(3)

For and x_{i }, and and y_{i} we get:

(4)

Figure 1. Construction of the theoretical model.

Using the Bernwlli inequality, one gets

for. Thus r can be written as

(5)

The integration of the wave amplitude given by Equation (5), over the entire area of a grain pensioned on (x_{i}, y_{i}, 0) gives the resultant wave amplitude emitted from and reaching point P_{ }on the screen as

(6)

(7)

(8)

Let now another type of grain of thickness

where is the refracted index of used diffuser. Since the amplitude is considered to be constant. Thus the wave amplitude reaching the point P from the second grain type will be given by:

(9)

with

where. Using the binomial expansion theorem one gets after excluding the higher terms

Let now an N × N number of grains of the first type per unit area be resident on the diffuser, thus the resultant wave amplitude reaching the point P on the screen will be given by:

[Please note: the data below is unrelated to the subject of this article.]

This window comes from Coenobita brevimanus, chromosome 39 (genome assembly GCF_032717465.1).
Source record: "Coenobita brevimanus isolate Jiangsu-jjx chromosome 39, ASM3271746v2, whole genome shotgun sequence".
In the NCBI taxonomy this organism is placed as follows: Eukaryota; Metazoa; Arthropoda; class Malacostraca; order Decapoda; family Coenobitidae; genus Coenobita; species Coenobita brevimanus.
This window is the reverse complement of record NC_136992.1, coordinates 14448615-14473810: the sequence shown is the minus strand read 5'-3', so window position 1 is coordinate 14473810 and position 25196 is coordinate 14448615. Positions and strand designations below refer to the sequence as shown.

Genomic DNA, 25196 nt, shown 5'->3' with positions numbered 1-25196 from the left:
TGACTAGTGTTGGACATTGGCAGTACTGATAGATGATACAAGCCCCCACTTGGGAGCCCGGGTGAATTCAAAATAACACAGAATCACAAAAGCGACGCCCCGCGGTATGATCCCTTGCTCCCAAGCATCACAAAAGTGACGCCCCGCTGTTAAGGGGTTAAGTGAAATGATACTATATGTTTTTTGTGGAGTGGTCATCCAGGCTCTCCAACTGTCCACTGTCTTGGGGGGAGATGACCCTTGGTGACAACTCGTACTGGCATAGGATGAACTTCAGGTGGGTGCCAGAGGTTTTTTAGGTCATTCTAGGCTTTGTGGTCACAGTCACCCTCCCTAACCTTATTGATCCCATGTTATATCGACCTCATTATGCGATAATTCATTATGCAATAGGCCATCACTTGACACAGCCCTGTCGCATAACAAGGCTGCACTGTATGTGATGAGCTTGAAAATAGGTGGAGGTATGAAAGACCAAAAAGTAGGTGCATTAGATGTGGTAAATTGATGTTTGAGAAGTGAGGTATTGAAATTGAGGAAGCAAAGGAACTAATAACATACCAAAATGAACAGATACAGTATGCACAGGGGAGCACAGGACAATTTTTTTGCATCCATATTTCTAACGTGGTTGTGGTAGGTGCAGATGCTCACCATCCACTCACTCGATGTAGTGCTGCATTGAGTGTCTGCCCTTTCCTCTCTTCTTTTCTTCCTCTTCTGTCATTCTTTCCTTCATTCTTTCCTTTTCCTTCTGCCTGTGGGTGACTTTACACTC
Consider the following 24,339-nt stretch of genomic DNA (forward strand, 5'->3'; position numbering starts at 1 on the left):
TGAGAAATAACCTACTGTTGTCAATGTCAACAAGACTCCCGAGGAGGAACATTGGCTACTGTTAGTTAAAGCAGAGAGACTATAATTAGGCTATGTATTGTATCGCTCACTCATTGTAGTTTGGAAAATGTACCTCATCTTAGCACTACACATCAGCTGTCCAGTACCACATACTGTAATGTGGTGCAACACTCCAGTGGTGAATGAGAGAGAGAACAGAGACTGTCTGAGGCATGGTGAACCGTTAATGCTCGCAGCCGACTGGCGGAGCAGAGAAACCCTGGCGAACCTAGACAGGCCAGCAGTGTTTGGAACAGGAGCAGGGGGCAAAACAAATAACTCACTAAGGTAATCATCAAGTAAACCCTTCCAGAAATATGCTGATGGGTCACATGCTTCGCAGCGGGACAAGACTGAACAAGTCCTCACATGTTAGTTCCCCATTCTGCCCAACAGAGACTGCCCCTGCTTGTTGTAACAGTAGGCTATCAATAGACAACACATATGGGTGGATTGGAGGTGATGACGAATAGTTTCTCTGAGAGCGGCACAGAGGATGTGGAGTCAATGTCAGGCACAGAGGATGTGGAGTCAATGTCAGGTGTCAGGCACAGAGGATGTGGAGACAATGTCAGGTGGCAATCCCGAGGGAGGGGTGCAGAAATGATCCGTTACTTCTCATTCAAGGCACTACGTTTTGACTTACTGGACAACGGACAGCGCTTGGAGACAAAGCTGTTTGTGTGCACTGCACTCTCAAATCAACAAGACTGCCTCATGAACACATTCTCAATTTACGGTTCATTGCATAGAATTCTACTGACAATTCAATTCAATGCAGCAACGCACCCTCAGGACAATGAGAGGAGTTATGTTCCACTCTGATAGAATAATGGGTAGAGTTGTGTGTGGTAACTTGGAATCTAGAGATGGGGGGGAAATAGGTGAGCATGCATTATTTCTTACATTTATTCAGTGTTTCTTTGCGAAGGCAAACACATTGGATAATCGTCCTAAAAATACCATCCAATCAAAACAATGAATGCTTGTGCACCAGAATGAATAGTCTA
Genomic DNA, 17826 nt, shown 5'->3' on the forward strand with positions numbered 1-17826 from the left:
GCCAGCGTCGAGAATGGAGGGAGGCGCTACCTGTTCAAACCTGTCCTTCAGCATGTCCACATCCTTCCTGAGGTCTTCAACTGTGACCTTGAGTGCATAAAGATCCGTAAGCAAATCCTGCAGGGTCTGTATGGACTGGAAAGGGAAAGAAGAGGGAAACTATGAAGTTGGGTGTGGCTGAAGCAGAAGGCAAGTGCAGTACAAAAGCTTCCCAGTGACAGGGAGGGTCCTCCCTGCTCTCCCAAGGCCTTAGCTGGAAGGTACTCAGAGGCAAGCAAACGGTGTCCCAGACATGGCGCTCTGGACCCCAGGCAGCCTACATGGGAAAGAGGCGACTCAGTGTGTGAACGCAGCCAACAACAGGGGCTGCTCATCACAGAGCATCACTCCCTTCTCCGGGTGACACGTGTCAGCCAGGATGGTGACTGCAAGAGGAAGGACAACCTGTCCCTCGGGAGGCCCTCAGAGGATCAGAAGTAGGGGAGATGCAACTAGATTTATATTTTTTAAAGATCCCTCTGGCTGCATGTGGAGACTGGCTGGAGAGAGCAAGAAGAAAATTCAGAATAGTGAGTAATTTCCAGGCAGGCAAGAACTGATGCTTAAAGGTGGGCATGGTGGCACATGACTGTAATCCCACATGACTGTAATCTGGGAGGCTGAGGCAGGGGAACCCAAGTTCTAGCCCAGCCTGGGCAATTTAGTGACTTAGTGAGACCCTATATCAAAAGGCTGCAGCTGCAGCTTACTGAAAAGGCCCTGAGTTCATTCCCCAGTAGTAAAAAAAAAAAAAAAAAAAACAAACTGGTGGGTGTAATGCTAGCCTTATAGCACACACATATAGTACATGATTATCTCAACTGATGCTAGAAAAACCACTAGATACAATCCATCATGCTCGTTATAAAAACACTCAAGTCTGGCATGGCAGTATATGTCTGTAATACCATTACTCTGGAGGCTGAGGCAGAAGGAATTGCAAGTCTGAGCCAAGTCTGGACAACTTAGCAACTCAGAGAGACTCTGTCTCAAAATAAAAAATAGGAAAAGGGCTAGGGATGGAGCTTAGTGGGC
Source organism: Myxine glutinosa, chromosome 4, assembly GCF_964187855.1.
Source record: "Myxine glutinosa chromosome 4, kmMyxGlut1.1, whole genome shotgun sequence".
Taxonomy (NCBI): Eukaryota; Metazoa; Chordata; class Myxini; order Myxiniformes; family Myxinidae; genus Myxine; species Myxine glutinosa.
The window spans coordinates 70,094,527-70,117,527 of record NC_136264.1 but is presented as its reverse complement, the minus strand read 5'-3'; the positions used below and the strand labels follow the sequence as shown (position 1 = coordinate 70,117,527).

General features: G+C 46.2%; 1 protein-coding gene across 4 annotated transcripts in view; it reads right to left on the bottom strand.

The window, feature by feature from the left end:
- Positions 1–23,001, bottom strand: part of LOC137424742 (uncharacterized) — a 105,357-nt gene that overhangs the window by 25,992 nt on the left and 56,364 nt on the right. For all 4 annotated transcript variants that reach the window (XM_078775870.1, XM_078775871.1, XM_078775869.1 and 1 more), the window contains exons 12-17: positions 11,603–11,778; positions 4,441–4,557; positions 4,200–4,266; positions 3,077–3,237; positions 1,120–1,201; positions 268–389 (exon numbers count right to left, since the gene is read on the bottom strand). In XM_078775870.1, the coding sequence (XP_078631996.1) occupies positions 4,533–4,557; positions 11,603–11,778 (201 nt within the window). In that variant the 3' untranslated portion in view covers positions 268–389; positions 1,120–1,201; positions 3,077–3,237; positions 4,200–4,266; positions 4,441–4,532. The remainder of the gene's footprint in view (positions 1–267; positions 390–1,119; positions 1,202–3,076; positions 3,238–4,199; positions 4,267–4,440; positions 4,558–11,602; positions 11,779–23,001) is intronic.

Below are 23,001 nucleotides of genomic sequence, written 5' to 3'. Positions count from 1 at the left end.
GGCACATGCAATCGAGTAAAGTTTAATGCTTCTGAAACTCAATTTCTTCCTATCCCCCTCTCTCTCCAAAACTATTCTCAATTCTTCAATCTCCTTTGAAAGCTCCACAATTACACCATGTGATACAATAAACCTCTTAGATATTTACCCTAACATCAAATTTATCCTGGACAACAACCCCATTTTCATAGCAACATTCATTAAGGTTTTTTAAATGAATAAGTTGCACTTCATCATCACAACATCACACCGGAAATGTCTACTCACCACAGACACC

(10)

i.e.

(11)

where, and.

Similarly for the second type of the grains of number N × N per unit area, the resultant wave reaching the point P will be given by:

(12)

From Equations (11) and (12), it is seen that the phase difference between the two resultant waves is given by:

(13)

Since

(14)

with Equation (14) becomes

(15)

For and, it follows and.

Setting Y = 0, and can be rewrite in the form

(16)

with,

and

(17)

(18)

Thus the intensity can be written as

(19)

Setting, where

(19)

and, where (21)

(22)

In the forgoing derivation, monochromatic irradiation of the rough surface was considered. In the paragraph to follow, the rough surface will be assumed to be non-monochromatic having different spectral distribution.

2.1. Gaussian Spectral Distribution

Assuming a symmetrical spectral line profile around having a half width and given by the

(23)

to irradiate the rough surface of the target where and.

The intensity on the screen might be given by:

(24)

(25)

Setting

, and .

(26)

The integration of (26) gives, with the following expression for the intensity distribution